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SMSF and Property – A Neutral Perspective

In the recent edition of our autumn newsletter, we ran an article titled “SMSF and Property – A Neutral Perspective”. Given the extra special focus and interest in this area, we decided to make a special feature of it on our blog. We hope you enjoy the article.

SMSF and Property – A Neutral Perspective

We made mention in our recent autumn edition of our newsletter about the growing popularity of Self-Managed Superannuation to purchase direct real estate investments.

There is good reason why it is gaining popularity – the ability to use your super account balance to make a substantial deposit on a property, the situation where with a large enough deposit any rent can cover the interest and holding costs of the property, the ability to use your employer and any other pre-tax contributed money to pay off the principal of the loan, and the fact that any income or capital gains from the property may be tax free once in pension mode it very attractive.

The strategy is by no means for everyone.  There are potential drawbacks to take into account – generally residential rental property has a capital growth emphasis, and may not provide enough income to meet minimum pension payments in retirement.  Property is a lumpy, illiquid asset and investors are well advised to consider the issues surrounding diversification with so much committed in one single investment.  For those borrowing, there is also the double edged sword that while gearing magnifies gains, it can also magnify losses.  You also cannot borrow to improve the property, so any renovations or modifications need to be funded from cash reserves.

Therefore it is incredibly important that you seek the right advice before embarking down this path.  There are a number of key things to consider.  There may be more that are specific to your personal circumstances. Generally, some to keep in mind are:

•  What do you want your investments to achieve for you?  Are you accumulating assets and focussed on capital growth, or are you instead looking for steady income streams?
•  How much longer do you have before you retire?
•  Will you be relying on your super to assist with paying off debts (like home loans) when you finish work?
•  How much do you have in your fund, and how much can you, or your employer, contribute every year?
•  Are you comfortable investing in assets that have fluctuating investment value?

If the answers to these questions suit considering this strategy, then property investment in super can lead to a very favourable outcome. It is important that the strategy and the outcome are considered first, and then the property. The best property opportunity may not best fit a SMSF strategy if your circumstances don’t suit. Conversely, the best laid super opportunity may fall apart if the property you buy is all wrong.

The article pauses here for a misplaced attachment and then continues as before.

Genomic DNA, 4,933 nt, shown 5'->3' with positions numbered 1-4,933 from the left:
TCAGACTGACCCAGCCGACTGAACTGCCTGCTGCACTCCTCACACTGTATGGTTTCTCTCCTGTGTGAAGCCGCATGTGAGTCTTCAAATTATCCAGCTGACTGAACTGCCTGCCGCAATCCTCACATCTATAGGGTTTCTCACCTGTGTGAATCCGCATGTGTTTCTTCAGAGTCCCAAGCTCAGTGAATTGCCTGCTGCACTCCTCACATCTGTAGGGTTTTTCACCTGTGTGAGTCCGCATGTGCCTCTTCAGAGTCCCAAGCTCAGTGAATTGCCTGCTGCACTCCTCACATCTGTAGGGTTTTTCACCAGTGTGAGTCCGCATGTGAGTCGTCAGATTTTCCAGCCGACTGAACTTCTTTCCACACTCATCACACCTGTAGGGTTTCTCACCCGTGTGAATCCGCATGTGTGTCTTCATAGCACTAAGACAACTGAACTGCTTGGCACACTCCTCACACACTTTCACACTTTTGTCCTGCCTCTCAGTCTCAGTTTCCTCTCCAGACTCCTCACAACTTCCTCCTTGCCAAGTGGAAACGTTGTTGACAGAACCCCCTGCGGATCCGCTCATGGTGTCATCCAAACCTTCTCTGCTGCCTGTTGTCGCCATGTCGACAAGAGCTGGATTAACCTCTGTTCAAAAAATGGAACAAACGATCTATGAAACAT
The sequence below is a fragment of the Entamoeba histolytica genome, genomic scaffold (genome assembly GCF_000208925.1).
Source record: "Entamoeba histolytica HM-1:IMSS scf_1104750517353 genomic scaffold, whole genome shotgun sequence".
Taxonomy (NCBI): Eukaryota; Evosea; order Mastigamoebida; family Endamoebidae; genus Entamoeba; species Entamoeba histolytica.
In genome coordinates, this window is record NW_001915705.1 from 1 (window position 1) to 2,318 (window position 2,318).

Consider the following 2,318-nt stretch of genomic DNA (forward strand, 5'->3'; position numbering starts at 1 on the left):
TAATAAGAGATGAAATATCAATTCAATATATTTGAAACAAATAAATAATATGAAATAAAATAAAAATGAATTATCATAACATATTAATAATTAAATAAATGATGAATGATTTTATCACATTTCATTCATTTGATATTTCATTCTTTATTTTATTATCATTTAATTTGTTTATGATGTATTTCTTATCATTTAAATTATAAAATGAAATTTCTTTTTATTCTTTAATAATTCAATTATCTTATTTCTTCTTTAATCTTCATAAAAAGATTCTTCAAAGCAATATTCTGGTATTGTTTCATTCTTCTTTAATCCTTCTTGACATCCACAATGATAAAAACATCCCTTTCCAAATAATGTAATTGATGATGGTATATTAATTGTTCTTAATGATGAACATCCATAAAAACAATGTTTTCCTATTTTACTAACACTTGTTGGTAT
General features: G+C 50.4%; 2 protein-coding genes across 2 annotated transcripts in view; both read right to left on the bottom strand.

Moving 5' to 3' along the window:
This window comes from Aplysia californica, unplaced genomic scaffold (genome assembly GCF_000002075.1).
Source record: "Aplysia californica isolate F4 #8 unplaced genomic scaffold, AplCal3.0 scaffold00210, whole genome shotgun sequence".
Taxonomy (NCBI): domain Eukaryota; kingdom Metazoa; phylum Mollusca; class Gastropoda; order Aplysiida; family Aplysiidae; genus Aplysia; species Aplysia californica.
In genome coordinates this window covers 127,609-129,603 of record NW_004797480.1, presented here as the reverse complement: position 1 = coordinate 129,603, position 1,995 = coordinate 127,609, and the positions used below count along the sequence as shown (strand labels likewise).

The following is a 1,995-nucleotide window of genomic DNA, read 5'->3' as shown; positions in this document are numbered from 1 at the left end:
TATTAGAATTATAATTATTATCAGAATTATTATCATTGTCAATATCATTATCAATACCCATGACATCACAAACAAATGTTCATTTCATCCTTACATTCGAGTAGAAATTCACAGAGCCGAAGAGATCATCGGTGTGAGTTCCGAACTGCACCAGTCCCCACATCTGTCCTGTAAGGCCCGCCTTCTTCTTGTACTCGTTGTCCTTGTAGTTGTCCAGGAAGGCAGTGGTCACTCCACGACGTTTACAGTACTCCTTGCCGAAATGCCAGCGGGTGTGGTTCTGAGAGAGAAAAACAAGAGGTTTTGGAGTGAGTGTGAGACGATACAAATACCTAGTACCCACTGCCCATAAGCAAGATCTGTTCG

And this is where the clincher is.  Quite often we see negative press about property spruikers peddling overpriced developers stock, driven by huge commissions. Increasingly, they are looking to peddle the property under the guise of SMSF advice. The all important question to consider is, what is the end goal of the person providing the “advice”? If it is ultimately simply another way to sell the property – that is, selling the property is the primary driver, and the advice is secondary – then stop and proceed with heightened caution.

What we fear, is that when the chickens come home to roost, and investors in these surplus developers stock or greenfields house and land package ventures do not see the returns they’d hoped for (or worse still, they are worth less than they paid for them) will they blame the vehicle holding the asset (super) or the asset itself? And will the press be clever enough, or have the restraint to stay away from the tempting sensationalist story, and separate spruiker peddled bad property investments from the sound tax holding structure that super can be?

Our position is neutral.  We do not sell property, ours or anyone else’s.  We have no vested interest in pushing property down anyone’s throat. We do not administer Self-Managed Super Funds – the accountants receive those fees, not us. Where it is appropriate, and clients demonstrate experience or an interest in property investment, we will absolutely consider the best possible tax structures and funding vehicles for that. Buying the property is then up to you – tread carefully. That decision will make all the difference to a successful or otherwise use of superannuation to hold your investments.

If you, your friends, family or colleagues are interested in exploring your options in this area, please call us to discuss on 9323 3000.

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